Is Nordic’s really the world’s largest GP-led secondaries deal?

A lack of industry standards makes measuring the size of secondaries deals tricky in a fast-evolving market.

“The world’s largest GP-led secondaries deal” was how press releases described Nordic Capital‘s restructuring of its 2008-vintage fund when it closed on 19 April.

With €2.5 billion worth of net asset value being moved into a five-year continuation vehicle, the deal is certainly a mammoth secondaries transaction and marks a watershed moment in how primary managers use the secondaries market. But is it really the largest GP-led?

“It’s a tricky one,” says Cyril Demaria, head of private markets at Wellershoff & Partners and author of Private Equity Fund Investments: New Insights on Alignment of Interests, Governance, Returns and ForecastingThe size of a deal is usually defined by the amount of NAV including any discount or premium, plus the unfunded commitments, he says. Any fresh money for new investments would also be included when determining a deal’s total size, such as in a stapled deal where investors commit primary capital to a blind-pool fund alongside buying exposure to existing assets.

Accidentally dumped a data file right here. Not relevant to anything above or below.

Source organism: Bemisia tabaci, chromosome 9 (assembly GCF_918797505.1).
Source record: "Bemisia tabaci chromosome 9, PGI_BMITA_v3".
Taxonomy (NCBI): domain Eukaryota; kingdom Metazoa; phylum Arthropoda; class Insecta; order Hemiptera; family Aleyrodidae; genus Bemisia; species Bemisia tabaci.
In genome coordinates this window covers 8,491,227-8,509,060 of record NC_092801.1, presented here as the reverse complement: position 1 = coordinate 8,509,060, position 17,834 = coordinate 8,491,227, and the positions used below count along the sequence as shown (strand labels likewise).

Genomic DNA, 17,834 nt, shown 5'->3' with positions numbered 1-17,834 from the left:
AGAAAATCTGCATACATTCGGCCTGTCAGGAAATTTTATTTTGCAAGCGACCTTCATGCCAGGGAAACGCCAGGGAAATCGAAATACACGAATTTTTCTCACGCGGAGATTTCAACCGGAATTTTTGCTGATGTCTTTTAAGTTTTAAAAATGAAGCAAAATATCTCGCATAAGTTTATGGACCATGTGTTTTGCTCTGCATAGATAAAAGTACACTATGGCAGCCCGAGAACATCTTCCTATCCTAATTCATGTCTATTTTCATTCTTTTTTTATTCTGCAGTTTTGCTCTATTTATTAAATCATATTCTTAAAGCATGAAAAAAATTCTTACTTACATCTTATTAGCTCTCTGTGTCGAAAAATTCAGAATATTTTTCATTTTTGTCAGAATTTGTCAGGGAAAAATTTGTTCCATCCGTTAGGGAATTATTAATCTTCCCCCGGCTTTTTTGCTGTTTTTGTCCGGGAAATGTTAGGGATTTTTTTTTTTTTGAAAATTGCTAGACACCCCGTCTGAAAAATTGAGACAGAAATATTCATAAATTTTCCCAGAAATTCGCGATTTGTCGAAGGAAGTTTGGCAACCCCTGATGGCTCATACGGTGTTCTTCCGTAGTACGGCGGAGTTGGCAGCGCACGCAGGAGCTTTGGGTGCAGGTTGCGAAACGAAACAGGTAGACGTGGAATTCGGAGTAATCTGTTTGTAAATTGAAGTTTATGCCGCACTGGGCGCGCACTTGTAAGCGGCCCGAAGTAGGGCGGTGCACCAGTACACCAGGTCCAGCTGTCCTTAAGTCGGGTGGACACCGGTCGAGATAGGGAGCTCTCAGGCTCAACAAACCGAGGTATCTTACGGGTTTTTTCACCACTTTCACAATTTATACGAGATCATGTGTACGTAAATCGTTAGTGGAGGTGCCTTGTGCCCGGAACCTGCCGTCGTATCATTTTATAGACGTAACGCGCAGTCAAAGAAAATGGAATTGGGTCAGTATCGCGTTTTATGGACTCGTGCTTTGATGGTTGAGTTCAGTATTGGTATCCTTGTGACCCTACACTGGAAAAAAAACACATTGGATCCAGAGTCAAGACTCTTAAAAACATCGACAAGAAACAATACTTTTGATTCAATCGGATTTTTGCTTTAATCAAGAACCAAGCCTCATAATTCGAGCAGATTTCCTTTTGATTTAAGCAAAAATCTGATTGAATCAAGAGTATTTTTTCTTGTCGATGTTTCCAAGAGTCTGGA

In Nordic’s case, Coller Capital and Goldman Sachs Asset Management purchased €1.5 billion ($1.83 billion as of Wednesday’s exchange rate) worth of NAV – the amount of exposure that traded hands. Just how much of the remaining €1 billion, backed by existing limited partners in Nordic Capital VII, will be used for add-on investments is unclear.

Taken on NAV trading hands and primary capital alone, Ardian‘s deal with Abu Dhabi’s Mubadala Capital last year is Nordic’s main contender. In that deal, the Paris-headquartered firm acquired $1.75 billion in NAV and committed $750 million to a blind-pool fund managed by Mubadala, which became a GP managing third-party capital for the first time. At $2.5 billion, the deal is 39 percent larger than Nordic’s.

The lack of an industry standard definition on whether fresh capital for add-on investments to an existing portfolio should be included when determining total deal size makes the situation even trickier, Demaria says.

“Overall, the borders are becoming quite blurry,” he says. “With longer denominated funds and some actors raising annual pockets or sleeves, it’s blurring whether it’s a primary or secondary, or mix of the two. Sometimes there’s an umbrella on top so when you buy into a sleeve you get access to the previous one. It’s increasingly difficult to qualify.”

What is clear is that Nordic’s has become the world’s largest private equity GP-led restructuring – and that is a noteworthy development. Peru’s Enfoca Investments, which in January closed the $950 million restructuring of three of its funds, held the previous title.

In a part of the market that is constantly evolving, Nordic might not hold on to the title for long.